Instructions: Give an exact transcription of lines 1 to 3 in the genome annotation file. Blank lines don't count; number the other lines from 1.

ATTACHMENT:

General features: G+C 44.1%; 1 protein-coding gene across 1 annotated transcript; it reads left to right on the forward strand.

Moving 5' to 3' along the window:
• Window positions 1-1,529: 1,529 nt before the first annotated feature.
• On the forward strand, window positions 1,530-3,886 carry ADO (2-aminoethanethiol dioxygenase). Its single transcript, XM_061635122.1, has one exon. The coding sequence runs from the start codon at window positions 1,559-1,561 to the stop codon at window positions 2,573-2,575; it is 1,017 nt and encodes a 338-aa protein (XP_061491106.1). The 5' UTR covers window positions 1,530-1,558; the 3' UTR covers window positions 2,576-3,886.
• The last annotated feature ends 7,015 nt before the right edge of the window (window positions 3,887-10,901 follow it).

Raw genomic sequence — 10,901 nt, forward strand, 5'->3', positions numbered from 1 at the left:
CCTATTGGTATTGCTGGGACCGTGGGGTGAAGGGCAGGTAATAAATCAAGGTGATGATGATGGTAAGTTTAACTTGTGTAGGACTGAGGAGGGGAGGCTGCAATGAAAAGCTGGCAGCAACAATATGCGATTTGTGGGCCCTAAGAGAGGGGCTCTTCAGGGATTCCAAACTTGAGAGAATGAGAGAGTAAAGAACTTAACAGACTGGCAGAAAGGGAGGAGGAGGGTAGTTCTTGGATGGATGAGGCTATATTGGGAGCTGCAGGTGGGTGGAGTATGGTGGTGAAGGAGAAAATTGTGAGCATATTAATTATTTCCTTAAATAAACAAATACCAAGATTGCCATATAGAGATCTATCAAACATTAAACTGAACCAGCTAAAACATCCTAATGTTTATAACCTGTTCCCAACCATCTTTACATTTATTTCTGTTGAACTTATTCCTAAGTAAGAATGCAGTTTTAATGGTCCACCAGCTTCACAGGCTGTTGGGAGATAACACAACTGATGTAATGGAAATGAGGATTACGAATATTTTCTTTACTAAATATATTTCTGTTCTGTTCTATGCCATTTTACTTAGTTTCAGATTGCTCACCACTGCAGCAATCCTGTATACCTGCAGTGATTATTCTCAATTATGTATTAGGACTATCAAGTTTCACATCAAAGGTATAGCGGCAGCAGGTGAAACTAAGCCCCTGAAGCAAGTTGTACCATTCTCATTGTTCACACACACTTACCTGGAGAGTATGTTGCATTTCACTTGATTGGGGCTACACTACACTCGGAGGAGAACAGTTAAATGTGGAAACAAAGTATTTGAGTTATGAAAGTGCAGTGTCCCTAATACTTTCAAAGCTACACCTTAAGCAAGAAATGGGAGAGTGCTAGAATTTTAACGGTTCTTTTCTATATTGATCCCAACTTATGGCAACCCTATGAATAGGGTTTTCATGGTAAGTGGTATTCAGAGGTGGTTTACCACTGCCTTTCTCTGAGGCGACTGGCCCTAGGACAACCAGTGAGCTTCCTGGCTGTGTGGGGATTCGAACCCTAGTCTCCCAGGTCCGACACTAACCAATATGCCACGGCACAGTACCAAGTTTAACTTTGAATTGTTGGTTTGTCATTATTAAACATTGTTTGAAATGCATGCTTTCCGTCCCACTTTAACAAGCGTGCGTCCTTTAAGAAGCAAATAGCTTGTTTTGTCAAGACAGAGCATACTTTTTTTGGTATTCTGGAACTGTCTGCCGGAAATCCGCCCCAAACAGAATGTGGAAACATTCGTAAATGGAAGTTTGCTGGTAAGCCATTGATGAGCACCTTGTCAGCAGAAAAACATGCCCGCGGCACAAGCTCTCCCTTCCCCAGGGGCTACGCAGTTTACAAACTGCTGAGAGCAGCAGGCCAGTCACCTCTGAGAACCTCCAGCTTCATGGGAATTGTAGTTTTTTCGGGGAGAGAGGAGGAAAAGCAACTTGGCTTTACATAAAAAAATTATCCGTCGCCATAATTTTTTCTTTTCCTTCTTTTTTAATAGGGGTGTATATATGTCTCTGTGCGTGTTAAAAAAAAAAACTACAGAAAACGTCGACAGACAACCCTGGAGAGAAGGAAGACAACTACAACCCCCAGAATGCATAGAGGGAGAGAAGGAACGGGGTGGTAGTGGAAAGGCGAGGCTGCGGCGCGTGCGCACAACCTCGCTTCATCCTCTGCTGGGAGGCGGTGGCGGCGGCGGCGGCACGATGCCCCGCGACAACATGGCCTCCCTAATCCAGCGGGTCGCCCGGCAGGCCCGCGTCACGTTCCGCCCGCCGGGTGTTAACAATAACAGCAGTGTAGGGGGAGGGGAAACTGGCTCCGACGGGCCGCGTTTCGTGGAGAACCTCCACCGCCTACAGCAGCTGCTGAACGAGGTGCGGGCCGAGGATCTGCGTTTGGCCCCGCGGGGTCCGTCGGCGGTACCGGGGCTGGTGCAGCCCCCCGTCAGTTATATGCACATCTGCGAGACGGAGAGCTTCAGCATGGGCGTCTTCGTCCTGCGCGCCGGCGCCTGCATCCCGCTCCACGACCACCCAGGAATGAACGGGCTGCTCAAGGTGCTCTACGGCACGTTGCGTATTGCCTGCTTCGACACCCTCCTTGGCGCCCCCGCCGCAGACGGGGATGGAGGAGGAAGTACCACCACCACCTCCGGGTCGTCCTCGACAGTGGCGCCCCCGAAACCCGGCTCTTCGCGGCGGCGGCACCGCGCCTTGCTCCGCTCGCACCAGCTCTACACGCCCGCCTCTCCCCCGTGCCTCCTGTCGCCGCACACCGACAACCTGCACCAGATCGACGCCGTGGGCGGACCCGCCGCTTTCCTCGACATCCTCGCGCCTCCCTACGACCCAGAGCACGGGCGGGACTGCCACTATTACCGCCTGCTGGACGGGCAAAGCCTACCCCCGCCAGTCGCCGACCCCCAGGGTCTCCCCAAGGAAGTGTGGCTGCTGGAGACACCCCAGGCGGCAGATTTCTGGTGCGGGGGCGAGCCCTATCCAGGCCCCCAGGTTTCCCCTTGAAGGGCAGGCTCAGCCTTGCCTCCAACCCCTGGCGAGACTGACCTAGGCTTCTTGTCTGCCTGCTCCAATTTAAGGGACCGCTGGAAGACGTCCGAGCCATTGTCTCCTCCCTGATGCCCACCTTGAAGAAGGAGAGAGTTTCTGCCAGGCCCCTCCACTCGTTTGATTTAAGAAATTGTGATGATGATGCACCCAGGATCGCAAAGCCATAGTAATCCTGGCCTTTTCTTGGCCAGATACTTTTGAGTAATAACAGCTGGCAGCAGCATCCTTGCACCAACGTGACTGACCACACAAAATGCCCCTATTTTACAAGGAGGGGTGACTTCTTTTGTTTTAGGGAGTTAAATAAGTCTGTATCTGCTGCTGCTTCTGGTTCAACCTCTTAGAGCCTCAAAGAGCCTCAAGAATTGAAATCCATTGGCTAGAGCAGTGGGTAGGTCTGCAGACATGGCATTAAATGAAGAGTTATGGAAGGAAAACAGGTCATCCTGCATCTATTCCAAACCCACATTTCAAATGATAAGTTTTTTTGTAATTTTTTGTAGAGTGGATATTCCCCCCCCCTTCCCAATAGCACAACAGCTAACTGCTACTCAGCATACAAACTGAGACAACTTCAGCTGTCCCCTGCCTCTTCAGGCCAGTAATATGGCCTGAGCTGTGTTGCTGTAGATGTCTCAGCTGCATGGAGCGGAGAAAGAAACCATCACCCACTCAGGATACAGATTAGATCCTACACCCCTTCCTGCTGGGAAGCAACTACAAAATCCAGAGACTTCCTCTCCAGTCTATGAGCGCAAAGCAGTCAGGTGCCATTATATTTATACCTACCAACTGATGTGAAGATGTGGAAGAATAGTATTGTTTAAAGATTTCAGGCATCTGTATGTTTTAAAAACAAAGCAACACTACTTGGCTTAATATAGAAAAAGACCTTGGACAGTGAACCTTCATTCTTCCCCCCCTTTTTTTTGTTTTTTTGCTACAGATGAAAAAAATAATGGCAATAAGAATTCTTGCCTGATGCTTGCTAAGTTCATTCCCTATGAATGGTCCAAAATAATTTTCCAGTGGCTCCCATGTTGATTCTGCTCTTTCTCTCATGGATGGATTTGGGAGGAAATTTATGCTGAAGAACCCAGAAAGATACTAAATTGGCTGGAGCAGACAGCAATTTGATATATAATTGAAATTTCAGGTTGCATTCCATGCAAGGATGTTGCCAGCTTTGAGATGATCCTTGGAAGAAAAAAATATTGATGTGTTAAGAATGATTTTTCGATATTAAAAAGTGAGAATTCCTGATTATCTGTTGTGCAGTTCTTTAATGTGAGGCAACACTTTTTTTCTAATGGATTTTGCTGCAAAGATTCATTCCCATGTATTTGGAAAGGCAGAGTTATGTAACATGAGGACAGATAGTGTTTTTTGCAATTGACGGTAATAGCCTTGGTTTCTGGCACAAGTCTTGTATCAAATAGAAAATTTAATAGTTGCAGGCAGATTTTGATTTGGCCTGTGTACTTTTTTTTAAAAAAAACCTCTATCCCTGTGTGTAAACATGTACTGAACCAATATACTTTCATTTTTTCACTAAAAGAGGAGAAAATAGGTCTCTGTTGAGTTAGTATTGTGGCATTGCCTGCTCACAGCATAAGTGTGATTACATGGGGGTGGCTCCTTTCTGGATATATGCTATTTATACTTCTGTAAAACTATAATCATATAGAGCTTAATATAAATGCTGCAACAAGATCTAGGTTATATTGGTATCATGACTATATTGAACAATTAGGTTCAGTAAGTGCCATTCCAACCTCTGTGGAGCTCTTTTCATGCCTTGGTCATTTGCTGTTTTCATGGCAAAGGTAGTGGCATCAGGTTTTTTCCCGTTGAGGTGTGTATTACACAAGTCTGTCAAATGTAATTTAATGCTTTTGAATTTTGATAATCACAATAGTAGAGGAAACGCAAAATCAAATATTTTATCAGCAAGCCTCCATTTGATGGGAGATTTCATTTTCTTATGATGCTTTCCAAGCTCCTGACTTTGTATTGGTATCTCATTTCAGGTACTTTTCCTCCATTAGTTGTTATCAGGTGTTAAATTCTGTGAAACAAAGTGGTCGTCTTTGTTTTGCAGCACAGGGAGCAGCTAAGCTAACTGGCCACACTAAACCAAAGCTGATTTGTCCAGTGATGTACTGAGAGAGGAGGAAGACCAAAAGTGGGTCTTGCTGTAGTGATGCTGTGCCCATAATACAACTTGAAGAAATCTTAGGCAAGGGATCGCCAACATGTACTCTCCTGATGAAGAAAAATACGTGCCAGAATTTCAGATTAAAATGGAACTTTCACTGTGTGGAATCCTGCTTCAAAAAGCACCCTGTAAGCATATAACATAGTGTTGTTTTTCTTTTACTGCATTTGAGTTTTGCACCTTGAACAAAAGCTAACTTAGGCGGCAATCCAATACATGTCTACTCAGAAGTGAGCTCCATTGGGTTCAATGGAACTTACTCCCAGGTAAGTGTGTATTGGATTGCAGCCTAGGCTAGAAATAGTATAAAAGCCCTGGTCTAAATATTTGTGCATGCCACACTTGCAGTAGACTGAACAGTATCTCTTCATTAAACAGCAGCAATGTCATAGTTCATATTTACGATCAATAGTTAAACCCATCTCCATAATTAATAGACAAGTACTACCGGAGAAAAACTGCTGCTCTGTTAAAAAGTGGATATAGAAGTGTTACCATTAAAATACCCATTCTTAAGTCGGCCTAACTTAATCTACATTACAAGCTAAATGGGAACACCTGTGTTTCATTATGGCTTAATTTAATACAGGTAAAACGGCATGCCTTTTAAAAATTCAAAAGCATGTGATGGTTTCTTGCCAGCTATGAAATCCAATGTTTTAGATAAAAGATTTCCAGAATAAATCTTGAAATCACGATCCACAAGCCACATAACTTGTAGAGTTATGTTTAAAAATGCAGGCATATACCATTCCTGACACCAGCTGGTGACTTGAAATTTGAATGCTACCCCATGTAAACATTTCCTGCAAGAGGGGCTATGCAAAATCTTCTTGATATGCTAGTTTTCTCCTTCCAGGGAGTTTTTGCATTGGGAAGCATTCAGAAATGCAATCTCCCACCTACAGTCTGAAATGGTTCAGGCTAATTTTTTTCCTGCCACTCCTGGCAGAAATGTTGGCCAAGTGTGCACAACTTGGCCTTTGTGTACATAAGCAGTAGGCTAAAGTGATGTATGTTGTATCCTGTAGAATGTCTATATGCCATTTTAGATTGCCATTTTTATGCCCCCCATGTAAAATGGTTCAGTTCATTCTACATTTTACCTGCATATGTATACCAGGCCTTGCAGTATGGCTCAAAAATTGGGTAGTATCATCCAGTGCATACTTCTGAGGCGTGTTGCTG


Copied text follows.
General features: G+C 44.1%; 1 protein-coding gene across 1 annotated transcript; it reads left to right on the forward strand.

Moving 5' to 3' along the window:
• Window positions 1-1,529: 1,529 nt before the first annotated feature.